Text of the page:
The RAF: in for another pass


Full disclosure: a bit of a cheat, this article, as we didn’t write it. We were contacted by John Cameron from the RAF Mountaineering Association, who’d been trekking in Nepal – with some of our gear –  and wanted to know if we would like a write up to share on here. Well, of course we would…

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Tent helpfully labelled in case you forget where you are…

To everyone at PHD, a big thank you!  The RAFMA Expedition to the Rowaling Valley and crossing of the Tashi Laptsa Pass (5755m) in Nepal, with over 75 people involved – from Air Cadets to retired Air Force personnel, was not only a success but was also massively enjoyable, in no small part due to my Rondoy K Jacket and Xero Down Socks!

The extended trek to cross the pass at 5755m, higher than Everest Base Camp (south side), in conditions very similar to full-on Scottish Winter, meant that while being as light weight as possible, kit had to perform to the highest degree.  A trek in the changeable weather of late monsoon brings its own challenges, with unexpected and challenging precipitation as well as the predictable very low temperatures.

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Fair point. Not really a vest-and-flip-flops day, is it?

While the trek began at the start of the classic Everest Trail, at Jiri Bazaar, it meant that conditions were quite warm and very humid due to the still prevailing monsoon.  The leeches were out in force, taking full advantage of damp conditions and the passing of an early trekking team in shorts and T-shirts.  Trekking from sub tropical weather into high mountain and sub zero conditions is a real challenge to the wardrobe, even with the welcome help of porters to load carry: excess weight or kit just isn’t an option.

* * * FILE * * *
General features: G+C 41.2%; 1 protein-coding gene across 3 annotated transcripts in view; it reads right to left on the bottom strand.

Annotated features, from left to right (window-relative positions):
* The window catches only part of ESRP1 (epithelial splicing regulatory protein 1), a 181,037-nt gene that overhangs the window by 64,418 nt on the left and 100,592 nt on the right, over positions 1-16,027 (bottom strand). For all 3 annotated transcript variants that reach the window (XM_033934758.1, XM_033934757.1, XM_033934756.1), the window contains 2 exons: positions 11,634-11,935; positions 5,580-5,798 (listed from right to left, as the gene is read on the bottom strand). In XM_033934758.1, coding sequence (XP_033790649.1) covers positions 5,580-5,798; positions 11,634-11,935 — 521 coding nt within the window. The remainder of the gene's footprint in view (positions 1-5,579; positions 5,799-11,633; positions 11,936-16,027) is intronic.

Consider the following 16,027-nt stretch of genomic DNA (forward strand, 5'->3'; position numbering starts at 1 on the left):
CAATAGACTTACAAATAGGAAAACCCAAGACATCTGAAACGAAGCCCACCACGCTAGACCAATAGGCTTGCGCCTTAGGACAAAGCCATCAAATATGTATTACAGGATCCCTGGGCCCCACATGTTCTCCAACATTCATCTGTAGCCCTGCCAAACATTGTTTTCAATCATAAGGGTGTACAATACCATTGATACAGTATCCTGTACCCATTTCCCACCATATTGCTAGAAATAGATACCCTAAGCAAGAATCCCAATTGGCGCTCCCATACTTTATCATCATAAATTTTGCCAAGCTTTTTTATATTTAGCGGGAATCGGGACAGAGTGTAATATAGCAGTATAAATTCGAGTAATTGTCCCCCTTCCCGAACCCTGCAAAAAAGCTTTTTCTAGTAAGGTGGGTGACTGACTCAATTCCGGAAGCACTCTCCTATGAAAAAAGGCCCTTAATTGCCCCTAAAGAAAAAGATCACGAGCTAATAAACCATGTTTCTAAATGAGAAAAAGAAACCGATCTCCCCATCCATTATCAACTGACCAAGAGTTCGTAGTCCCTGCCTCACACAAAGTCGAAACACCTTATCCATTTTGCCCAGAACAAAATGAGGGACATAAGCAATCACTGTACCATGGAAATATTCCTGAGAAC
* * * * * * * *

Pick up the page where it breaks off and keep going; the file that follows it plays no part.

After Namche Bazaar, temperatures really started to drop and down clothing became very much the vogue.

Sitting in cool teahouses and even chillier tents was made all the more comfortable by being able to slip into super snug Xero down booties and the Rondoy K.  As we progressed up the valley, taking alternate rest days to aid acclimatisation, before a planned early alpine start to minimise rockfall possibilities on the final ascent to the Tashi Laptsa col, we frequently encountered rain, drizzle and snow, all of which the dry treatment of the Rondoy worked well to shrug off, ensuring there was never too much dampness to compromise its warmth.  To finish a day and be able to retreat into a super warm jacket like the Rondoy, with a cup of tea, makes a massive difference to your morale, especially when it’s so very comfortable, light and compressible too!  The expedition was carrying out some extensive medical research into diet and acclimatisation, which involved tests before breakfast and at the end of daily activity; partially undressing in low temperatures to facilitate monitoring was never going to be very popular!

The final ascent to the pass went well, albeit slowly to 5755m, with thankfully little rockfall encountered in the gulley and cliffs under the flanking peak. Once the prayer flags were spread and jubilant pictures taken, it was over the pass and onto the upper reaches of the Rowaling glacier.  From there it’s pretty much “all down hill” into the Rowaling Valley and the beautiful Gaurishankar Conservation Area: except for the remaining ‘uphill’ parts of the trek that are not inconsiderable!  The last night camped on the glacier  at 4800m was one of the coldest I’ve experienced , -15°C inside the tent, and again the booties and Rondoy were invaluable being worn inside my sleeping bag and helping me have a good nights rest.  The view in the early morning, despite the bitter cold, was just phenomenal of course, though the sun seemed to delight in taking its time to flood our campsite with its warmth.  The seracs and glacier surrounding the camp were just awesome in the brilliant sunshine.  It’s times like those that make the hardships disappear and kit like yours that make it possible.

John Cameron IML

Categories: Expedition newsTags: , , , , , , , ,

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